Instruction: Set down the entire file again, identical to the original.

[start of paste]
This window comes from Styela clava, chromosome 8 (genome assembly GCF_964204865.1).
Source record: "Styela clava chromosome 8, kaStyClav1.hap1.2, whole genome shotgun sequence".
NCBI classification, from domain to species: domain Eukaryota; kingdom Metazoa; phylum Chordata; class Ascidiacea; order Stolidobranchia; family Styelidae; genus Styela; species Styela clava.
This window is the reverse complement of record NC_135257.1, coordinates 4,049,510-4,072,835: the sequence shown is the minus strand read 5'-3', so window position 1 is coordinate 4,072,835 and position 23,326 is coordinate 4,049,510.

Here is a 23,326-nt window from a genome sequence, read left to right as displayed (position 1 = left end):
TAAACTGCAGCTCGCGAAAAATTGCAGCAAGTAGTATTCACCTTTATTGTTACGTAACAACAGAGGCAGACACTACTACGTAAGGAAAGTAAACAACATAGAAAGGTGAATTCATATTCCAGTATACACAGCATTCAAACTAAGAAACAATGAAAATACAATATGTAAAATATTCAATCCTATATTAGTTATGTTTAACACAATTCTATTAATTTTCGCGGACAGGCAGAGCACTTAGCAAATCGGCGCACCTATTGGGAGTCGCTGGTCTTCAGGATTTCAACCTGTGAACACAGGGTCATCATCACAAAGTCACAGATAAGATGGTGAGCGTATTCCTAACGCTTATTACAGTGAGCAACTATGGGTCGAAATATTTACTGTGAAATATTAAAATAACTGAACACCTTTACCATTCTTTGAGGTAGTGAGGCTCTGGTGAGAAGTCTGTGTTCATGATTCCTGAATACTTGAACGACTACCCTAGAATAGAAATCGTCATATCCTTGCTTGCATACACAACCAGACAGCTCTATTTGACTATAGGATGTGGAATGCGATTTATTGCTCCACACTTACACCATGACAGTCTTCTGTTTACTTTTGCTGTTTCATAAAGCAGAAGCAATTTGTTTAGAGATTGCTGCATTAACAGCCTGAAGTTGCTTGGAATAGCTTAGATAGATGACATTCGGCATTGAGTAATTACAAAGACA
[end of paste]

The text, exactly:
This window comes from Styela clava, chromosome 8 (genome assembly GCF_964204865.1).
Source record: "Styela clava chromosome 8, kaStyClav1.hap1.2, whole genome shotgun sequence".
NCBI classification, from domain to species: domain Eukaryota; kingdom Metazoa; phylum Chordata; class Ascidiacea; order Stolidobranchia; family Styelidae; genus Styela; species Styela clava.
This window is the reverse complement of record NC_135257.1, coordinates 4,049,510-4,072,835: the sequence shown is the minus strand read 5'-3', so window position 1 is coordinate 4,072,835 and position 23,326 is coordinate 4,049,510.

Here is a 23,326-nt window from a genome sequence, read left to right as displayed (position 1 = left end):
TAAACTGCAGCTCGCGAAAAATTGCAGCAAGTAGTATTCACCTTTATTGTTACGTAACAACAGAGGCAGACACTACTACGTAAGGAAAGTAAACAACATAGAAAGGTGAATTCATATTCCAGTATACACAGCATTCAAACTAAGAAACAATGAAAATACAATATGTAAAATATTCAATCCTATATTAGTTATGTTTAACACAATTCTATTAATTTTCGCGGACAGGCAGAGCACTTAGCAAATCGGCGCACCTATTGGGAGTCGCTGGTCTTCAGGATTTCAACCTGTGAACACAGGGTCATCATCACAAAGTCACAGATAAGATGGTGAGCGTATTCCTAACGCTTATTACAGTGAGCAACTATGGGTCGAAATATTTACTGTGAAATATTAAAATAACTGAACACCTTTACCATTCTTTGAGGTAGTGAGGCTCTGGTGAGAAGTCTGTGTTCATGATTCCTGAATACTTGAACGACTACCCTAGAATAGAAATCGTCATATCCTTGCTTGCATACACAACCAGACAGCTCTATTTGACTATAGGATGTGGAATGCGATTTATTGCTCCACACTTACACCATGACAGTCTTCTGTTTACTTTTGCTGTTTCATAAAGCAGAAGCAATTTGTTTAGAGATTGCTGCATTAACAGCCTGAAGTTGCTTGGAATAGCTTAGATAGATGACATTCGGCATTGAGTAATTACAAAGACA